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The Jeffersonian cyclopedia;

a comprehensive collection of the views of Thomas Jefferson classified and arranged in alphabetical order under nine thousand titles relating to government, politics, law, education, political economy, finance, science, art, literature, religious freedom, morals, etc.;
3 occurrences of jefferson cyclopedia
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1470. CONDUCT, Advice as to.—[continued].
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3 occurrences of jefferson cyclopedia
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1470. CONDUCT, Advice as to.—[continued].

A determination never
to do what is wrong, prudence and good humor,
will go far towards securing to you the estimation
of the world. When I recollect that at
fourteen years of age, the whole care and direction
of myself was thrown on myself entirely,
without a relation or friend qualified to
advise or guide me, and recollect the various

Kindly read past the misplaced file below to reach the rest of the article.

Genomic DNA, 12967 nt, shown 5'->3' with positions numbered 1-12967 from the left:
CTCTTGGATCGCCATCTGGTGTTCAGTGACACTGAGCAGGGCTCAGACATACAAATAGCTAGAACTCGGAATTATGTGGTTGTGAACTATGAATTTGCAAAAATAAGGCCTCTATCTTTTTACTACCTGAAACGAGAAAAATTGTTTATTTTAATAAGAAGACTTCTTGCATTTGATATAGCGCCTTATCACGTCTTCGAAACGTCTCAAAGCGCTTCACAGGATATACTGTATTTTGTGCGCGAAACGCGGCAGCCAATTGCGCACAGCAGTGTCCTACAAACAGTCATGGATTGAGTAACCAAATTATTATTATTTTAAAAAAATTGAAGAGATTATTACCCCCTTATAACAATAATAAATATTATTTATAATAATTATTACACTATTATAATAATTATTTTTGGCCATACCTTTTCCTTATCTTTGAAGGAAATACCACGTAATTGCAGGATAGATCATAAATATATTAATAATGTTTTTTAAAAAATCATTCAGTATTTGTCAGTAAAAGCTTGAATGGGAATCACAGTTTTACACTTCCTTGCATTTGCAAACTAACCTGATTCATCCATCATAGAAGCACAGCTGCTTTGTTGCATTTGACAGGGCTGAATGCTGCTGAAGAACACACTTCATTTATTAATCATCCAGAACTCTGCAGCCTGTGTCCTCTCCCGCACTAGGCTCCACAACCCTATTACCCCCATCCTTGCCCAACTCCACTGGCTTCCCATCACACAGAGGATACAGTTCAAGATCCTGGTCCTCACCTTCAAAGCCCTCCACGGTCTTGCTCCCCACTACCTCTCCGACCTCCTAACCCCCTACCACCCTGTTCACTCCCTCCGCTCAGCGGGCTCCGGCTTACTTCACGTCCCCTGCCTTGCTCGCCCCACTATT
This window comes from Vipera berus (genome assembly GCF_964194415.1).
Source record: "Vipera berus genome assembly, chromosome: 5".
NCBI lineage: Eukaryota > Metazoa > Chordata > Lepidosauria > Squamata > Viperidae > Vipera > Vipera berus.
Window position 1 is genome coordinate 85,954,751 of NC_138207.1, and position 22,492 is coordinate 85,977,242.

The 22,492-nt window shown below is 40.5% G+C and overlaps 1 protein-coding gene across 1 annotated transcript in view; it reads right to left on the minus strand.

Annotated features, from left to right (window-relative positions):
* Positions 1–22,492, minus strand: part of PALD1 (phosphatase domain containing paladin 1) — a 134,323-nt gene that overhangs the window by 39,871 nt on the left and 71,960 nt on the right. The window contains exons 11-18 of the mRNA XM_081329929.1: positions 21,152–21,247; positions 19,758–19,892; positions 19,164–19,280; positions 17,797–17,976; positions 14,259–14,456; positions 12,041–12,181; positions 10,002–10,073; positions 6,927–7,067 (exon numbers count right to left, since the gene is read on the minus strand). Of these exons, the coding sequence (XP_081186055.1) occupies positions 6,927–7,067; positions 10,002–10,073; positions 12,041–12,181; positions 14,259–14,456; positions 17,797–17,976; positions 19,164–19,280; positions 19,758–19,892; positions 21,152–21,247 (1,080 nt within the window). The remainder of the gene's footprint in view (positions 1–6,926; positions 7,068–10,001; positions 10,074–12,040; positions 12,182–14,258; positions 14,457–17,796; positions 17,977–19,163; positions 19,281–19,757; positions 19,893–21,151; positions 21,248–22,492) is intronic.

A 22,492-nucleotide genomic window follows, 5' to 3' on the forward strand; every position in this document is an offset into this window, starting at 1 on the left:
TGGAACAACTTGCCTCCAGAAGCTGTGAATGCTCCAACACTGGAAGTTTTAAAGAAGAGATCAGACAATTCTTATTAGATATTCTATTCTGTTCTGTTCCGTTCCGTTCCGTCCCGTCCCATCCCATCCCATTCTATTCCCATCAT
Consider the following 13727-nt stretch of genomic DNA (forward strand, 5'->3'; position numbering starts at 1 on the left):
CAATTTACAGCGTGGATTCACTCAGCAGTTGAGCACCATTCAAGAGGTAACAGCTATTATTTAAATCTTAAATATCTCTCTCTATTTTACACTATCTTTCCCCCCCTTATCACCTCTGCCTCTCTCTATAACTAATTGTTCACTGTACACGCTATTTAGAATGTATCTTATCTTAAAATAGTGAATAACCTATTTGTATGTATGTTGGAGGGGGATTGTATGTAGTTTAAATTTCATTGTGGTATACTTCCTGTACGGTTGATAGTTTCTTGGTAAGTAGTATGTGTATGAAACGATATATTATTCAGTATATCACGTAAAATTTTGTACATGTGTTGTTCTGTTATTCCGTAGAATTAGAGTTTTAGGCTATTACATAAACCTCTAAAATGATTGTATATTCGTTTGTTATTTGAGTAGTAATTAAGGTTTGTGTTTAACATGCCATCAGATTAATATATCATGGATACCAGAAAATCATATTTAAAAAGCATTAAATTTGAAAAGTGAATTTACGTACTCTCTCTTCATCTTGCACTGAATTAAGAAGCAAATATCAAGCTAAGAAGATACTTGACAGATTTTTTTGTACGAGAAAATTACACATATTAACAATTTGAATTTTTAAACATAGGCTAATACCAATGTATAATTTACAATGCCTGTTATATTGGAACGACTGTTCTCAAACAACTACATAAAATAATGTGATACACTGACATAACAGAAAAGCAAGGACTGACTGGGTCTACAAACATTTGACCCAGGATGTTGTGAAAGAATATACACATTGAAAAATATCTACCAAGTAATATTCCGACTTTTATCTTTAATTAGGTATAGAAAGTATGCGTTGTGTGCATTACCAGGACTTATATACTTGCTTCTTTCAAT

sorts of bad company with which I associated
from time to time, I am astonished I did not
turn off with some of them, and become as
worthless to society as they were. I had the
good fortune to become acquainted very early
with some characters of very high standing, and
to feel the incessant wish that I could ever become
what they were. Under temptations and
difficulties, I would ask myself what would Dr.
Small, Mr. Wythe, Peyton Randolph do in this
situation? What course in it will insure me
their approbation? I am certain that this mode
of deciding on my conduct, tended more to its
correctness than any reasoning powers I possessed.
Knowing the even and dignified line
they pursued, I could never doubt for a moment
which of two courses would be in character for
them. Whereas, seeking the same object
through a process of moral reasoning, and with
the jaundiced eye of youth, I should often have
erred. From the circumstances of my position,
I was often thrown into the society of horse
racers, card players, fox hunters, scientific and
professional men, and of dignified men; and
many a time have I asked myself, in the enthusiastic
moment of the death of a fox, the victory
of a favorite horse, the issue of a question
eloquently argued at the bar, or in the great
council of the nation, well, which of these kinds
of reputation should I prefer? That of a horse
jockey? a fox hunter? an orator? or the honest
advocate of my country's rights? Be assured,
my dear Jefferson, that these little returns into
ourselves, this self-catechising habit, is not trifling
nor useless, but leads to the prudent selection
and steady pursuit of what is right.—
To Thomas Jefferson Randolph. Washington ed. v, 388. Ford ed., ix, 231.
(W. 1808)